Belfast Exposed Photography: MASK - CHARLES FRÉGER AND AXEL HOEDT - 30 Oct 2015 to 23 Dec 2015
Babugeri, Bansko, Bulgaria © Charles Freger
Two New Exhibitions at Belfast Exposed: Paul Gaffney and Jill Quigley
CHARLES FRÉGER AND AXEL HOEDT
30 OCTOBER TO 23 DECEMBER 2015
Mask is a two-person exhibition which looks at the relationship between photography and the mask in the context of the traditional masquerade festival.
Contemporary photographers, Charles Fréger (FR) and Axel Hoedt (DE) have both spent a number of years photographing European masquerade traditions. While the practices depicted broadly represent familiar themes – human relationship to nature, the cycle of the seasons, fertility, life and death – the diversity of personae and rituals documented, and the quiet, almost surreal way that they have been photographed, shed new light on an ancient subject.
Dusk documents Axel Hoedt’s journey through the carnival culture of southwestern Germany, Austria and Switzerland. Festival revelers are photographed in earnest poses, static against a bright background, in a forest or next to rural buildings. Hoedt juxtaposes classic studio photography, Polaroid snapshots and still-life imagery.
Charles Fréger has photographed in villages and regions throughout Europe to capture the great range of costumes and rituals associated with the myth of the ‘wild man’. Half man, half beast, Fréger’s Wilder Mann manifests as demons, devils, bears, goats, wild boars, stags and straw men, as well as strange, hybrid figures.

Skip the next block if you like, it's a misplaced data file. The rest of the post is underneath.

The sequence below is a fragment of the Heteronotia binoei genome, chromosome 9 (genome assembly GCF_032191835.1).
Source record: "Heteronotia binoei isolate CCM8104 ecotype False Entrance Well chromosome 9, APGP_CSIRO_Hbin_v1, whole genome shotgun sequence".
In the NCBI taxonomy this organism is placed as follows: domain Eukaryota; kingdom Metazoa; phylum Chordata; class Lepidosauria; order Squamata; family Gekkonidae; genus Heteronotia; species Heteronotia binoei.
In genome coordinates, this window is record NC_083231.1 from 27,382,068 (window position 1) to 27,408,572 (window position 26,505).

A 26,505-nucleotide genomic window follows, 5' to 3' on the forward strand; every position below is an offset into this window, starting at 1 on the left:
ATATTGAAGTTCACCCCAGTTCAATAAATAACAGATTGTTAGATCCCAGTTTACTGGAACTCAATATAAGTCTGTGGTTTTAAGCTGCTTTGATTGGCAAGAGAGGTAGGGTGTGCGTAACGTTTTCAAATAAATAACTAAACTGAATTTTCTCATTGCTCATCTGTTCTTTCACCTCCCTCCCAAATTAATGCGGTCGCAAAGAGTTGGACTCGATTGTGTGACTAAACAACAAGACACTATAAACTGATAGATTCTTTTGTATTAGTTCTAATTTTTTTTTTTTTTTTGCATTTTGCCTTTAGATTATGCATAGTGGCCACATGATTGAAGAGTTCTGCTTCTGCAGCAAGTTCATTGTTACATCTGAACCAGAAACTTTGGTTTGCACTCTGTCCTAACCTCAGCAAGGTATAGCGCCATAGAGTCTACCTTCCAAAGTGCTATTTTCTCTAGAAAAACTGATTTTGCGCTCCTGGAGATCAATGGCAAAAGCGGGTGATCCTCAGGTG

In the context of high-speed, high-tech contemporary life, Mask reveals our continued fascination with, and desire for the ancient, the primal and the authentic. As Sean O’Hagan put it in his review of Charles Fréger’s photobook of the same work: ‘That the "wild man" is flickering back into life surely tells us something about our need for myth, ritual and tradition. Or our need for spectacle, which, increasingly, seems all that remains of the once-powerful symbols conjured up by our collective imagination to keep darkness at bay’.
Opening Thursday 29 October 7-9pm
Axel Hoedt will give an artist talk on 30 October at 2pm
29 OCTOBER TO 23 DECEMBER 2015
Peter Evers' work explores the (de)construction of identity in a digital age. His work is underpinned by concerns about the exponential growth of technology and its dominant and uncontrollable influence over human identity. The work treads the line between the authentic and the virtual, the real and the representational.
Evers’ most recent work, Irresistible Drift has appropriated video and motion capture sequences from the Perceiving Systems department at the Max Planck Institute in Tuebingen where human subjects have been monitored and filmed as they move about a space. There are two stages to the installation at Belfast Exposed; the first film shows a human ‘subject’ attached to a myriad of sensors against a green screen backdrop. In the film the subject moves, dances, and jumps up and down providing an unsettling and dispassionate performance. He has been reduced to a puppet in this technological transaction where his every movement is recorded for research. In the second film we see how this research might be cultivated to better simulate ‘real’ human movement in digital form.
By interrogating the most advanced processes of image/ identity making within the digital sphere, Evers interrupts the notion that there is a linear and inevitable trajectory of technological ‘progress’. Instead he invites the viewer to pause and re-consider their relationship to these rapid and uncontrollable advances in technology.
Peter Evers (1973) gained an MFA in Photography from Ulster University, Belfast 2014. He is based in Dublin where he lectures in Visual Communications. Recent groups shows include Gallery of Photography (Dublin) & PS2 (Belfast).
All video materials provided by Perceiving Systems research group at The Max Planck Institute, Tuebingen. Digital Editing by Dave Head. This exhibition is generously supported by Foyle Foundation, The Directory & Arts Council Northern Ireland.